Montessori Baby Toys, Passive Toys = Active Learners
Notes on Mothers Groups, Fitting In and Finding Like Minded Parents

Our DIY Mobile

Otis at six years making a moblie  cutting shapes

When Otis found some holographic cardstock in his paper stash, he wanted to make a mobile for Otto. The Octahedron and Dancers Mobiles have been Otto's favourites so far and it is in part due to the nice shiny, metallic paper. While ours is not as elegant as the Dancers, nor as complicated to balance, Otis loved making it, Otto loves using it and I have to believe that it's somewhat age and developmentally appropriate for Otto. We used this holographic card (Australia) but similar can be found here.

Otis used holographic card, stencils, pencil, scissors, glue, tape, fishing line (transparent nylon thread) and a piece of thin wire.  

Otto at three months with Otis' DIY Montessori mobile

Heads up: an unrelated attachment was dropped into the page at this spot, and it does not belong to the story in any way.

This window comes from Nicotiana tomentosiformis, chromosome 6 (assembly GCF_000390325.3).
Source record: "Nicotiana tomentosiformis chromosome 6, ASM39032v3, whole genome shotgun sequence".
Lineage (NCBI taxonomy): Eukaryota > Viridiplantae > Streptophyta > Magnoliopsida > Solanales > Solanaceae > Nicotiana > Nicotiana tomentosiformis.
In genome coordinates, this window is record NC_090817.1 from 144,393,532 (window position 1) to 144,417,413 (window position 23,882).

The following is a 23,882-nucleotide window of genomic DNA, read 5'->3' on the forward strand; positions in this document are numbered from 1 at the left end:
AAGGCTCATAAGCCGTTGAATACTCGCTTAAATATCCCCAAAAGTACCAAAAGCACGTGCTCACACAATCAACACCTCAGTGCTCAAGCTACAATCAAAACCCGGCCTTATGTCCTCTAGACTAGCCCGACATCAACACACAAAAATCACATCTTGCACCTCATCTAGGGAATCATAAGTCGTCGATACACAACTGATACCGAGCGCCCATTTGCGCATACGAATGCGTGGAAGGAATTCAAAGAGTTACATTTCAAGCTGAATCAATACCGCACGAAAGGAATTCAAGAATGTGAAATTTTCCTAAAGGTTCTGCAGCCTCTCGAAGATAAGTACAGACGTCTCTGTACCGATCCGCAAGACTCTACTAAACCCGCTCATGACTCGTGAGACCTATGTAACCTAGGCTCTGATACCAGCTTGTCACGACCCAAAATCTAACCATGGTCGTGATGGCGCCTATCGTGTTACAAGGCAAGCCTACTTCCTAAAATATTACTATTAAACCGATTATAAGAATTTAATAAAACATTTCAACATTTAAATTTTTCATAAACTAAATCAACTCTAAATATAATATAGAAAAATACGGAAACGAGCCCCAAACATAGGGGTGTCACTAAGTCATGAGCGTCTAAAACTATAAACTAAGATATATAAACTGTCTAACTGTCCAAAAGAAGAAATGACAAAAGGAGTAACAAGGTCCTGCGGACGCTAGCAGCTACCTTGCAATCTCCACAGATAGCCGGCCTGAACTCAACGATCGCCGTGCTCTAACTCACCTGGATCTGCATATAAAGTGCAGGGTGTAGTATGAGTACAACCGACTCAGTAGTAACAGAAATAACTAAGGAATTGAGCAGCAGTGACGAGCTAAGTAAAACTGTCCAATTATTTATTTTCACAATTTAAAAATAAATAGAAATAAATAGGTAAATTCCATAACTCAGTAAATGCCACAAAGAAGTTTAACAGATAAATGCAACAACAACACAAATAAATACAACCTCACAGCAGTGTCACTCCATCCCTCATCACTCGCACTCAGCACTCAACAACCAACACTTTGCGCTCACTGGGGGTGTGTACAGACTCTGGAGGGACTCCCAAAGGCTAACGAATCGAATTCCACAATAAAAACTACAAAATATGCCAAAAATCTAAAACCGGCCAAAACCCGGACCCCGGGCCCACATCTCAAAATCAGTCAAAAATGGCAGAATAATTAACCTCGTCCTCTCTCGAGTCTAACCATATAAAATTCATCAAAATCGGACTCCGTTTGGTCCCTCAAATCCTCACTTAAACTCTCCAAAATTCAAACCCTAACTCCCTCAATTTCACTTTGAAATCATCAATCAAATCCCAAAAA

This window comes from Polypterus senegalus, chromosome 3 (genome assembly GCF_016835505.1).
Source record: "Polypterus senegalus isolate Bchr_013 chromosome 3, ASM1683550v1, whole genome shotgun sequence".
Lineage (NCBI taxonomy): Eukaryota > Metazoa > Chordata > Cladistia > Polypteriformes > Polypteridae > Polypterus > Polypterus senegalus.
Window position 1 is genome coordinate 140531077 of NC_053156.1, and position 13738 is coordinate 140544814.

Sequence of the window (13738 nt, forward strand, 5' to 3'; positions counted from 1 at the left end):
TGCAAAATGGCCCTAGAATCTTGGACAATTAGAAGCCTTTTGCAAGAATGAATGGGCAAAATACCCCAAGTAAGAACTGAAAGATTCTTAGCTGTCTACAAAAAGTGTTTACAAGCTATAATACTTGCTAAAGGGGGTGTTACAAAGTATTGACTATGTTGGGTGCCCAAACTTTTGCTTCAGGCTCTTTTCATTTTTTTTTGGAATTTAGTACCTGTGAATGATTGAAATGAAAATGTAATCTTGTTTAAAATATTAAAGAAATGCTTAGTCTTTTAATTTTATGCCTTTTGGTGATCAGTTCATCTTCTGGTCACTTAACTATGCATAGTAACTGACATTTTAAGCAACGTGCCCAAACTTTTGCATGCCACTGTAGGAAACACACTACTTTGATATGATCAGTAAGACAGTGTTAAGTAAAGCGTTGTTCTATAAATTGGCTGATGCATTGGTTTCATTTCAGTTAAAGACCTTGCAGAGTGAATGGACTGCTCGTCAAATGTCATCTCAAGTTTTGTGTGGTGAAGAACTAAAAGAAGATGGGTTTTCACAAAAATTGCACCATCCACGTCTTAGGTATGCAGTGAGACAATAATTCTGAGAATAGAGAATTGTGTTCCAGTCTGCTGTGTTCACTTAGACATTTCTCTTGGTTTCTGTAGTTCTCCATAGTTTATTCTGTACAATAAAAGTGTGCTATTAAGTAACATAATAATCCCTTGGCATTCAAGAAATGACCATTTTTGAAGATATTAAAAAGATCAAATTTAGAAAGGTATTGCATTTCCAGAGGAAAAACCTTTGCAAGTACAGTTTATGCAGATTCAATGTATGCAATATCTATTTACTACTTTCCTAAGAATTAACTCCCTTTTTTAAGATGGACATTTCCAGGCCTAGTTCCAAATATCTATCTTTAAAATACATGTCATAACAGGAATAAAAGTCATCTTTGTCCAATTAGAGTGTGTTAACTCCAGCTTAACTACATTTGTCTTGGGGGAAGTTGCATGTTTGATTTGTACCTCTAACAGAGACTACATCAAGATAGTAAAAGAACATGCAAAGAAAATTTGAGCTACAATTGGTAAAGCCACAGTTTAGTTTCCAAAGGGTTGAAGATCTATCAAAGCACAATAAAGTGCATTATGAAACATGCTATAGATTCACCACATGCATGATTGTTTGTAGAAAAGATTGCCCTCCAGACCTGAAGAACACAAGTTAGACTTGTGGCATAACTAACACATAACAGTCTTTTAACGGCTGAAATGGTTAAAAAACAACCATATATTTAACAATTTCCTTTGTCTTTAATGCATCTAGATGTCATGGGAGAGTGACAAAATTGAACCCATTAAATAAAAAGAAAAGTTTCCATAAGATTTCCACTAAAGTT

Otis used his stencils to trace shapes on the holographic card and then cut out the shapes. He made two of each shape and six shapes in total. He lined up the shapes in two columns. He taped the fishing line to the back of the shapes and then he glued the corresponding shape on the back (so the shapes were back to back with the fishing line taped in between). Then he tied the fishing line to a thin wire. We used more fishing line to hang the wire to a hook in the ceiling about Otto's movement area. 

Otto at three months with Otis' DIY Montessori mobile

Otis really wanted to add more shapes but I've had him pare it back for simplicity and not to overwhelm Otto, noting that most Montessori mobiles have around five to six elements. We kept it to three colours for the same reason. The holographic paper catches the light and the shapes look lovely when they move in the breeze. 

Otto at three months with Otis' DIY Montessori mobile

This mobile was super easy and fast for Otis (six years) to make. To be honest, Otto loves just about any mobile, but it's extra nice that this one is made by his brother.  

comments powered by Disqus